Moxie has the capability to be the first piece of media that a lot of young audiences will really discover or understand feminism, sexism, racism. Were there any primitive pieces of media that pushed you into becoming the kind of feminist that you are now?
Amy Poehler: Well, thank you for saying that. If you feel that way, it means we’ve done service to the book, because that’s what the book felt like too. The book felt like a way to explain to young people this version of thinking and how it’s changed and how it should change. And I do think that films, especially, have an incredible power, not only to inspire. When you’re entertained, you don’t really know that you’re learning. I mean, there’s nothing worse than being taught, feeling like you’re being taught? So film and television is just a great way to connect to people from an emotional human place. And sometimes the side effect of that is they learn something about the world or about themselves.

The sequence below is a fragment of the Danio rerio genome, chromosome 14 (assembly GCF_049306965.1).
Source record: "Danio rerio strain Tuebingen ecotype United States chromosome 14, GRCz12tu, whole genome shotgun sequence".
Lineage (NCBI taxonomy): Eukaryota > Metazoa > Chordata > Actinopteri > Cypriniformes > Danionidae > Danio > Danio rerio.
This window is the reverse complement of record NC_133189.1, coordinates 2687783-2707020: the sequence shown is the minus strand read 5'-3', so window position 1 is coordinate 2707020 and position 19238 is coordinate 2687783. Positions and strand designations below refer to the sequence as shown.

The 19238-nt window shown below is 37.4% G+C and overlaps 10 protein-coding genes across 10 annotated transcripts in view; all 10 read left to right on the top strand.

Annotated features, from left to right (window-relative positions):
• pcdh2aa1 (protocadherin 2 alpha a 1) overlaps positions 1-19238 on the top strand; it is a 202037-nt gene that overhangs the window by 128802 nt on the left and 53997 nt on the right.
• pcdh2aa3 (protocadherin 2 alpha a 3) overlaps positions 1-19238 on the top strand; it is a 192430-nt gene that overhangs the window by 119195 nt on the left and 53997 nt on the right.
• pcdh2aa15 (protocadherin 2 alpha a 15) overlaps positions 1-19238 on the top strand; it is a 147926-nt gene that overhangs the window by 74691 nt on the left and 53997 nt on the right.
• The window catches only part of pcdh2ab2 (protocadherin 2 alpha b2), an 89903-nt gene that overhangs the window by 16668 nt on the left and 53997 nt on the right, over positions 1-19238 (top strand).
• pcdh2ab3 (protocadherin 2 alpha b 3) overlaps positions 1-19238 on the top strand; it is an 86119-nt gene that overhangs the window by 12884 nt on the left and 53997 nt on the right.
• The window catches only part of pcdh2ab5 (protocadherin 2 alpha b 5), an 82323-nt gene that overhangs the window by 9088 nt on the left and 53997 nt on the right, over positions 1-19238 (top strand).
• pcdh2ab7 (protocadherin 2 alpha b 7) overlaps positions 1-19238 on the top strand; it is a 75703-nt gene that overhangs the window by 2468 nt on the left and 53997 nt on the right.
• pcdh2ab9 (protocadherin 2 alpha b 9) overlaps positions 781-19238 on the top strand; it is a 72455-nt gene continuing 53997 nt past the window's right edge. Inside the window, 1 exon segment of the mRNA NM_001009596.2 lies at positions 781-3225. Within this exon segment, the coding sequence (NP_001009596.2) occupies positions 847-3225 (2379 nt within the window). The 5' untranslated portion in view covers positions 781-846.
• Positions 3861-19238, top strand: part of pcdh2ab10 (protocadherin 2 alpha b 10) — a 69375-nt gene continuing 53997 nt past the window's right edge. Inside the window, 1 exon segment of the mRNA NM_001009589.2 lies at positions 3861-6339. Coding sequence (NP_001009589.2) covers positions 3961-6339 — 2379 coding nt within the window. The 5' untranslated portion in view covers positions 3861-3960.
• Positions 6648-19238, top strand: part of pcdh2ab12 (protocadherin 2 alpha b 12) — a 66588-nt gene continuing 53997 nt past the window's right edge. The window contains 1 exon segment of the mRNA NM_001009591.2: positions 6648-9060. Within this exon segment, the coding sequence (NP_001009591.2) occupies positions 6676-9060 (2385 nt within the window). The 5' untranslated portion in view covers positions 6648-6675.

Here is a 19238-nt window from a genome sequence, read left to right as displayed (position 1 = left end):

I know growing up that film was a place where I learned about, I found out about different people’s stories. I found out how different people lived. I traveled the world. I heard from people I could never meet or speak to. I was a suburban kid and I did not go anywhere when I was a kid. I didn’t know anything about the world. I just knew about what I saw in television and film. It allowed me to time travel. I think it’s still a really powerful medium in which people can kind of be like emotional astronauts and go to other planets and figure out how other people feel about other things. It’s very, very cool.
Lauren, congratulations on your film debut. Claudia seems like your total opposite, but I was wondering if growing up, did you also experience that typical, overbearing, strict Asian parenting that a lot of us have experienced, and how do you think can young Asian teens rise above that?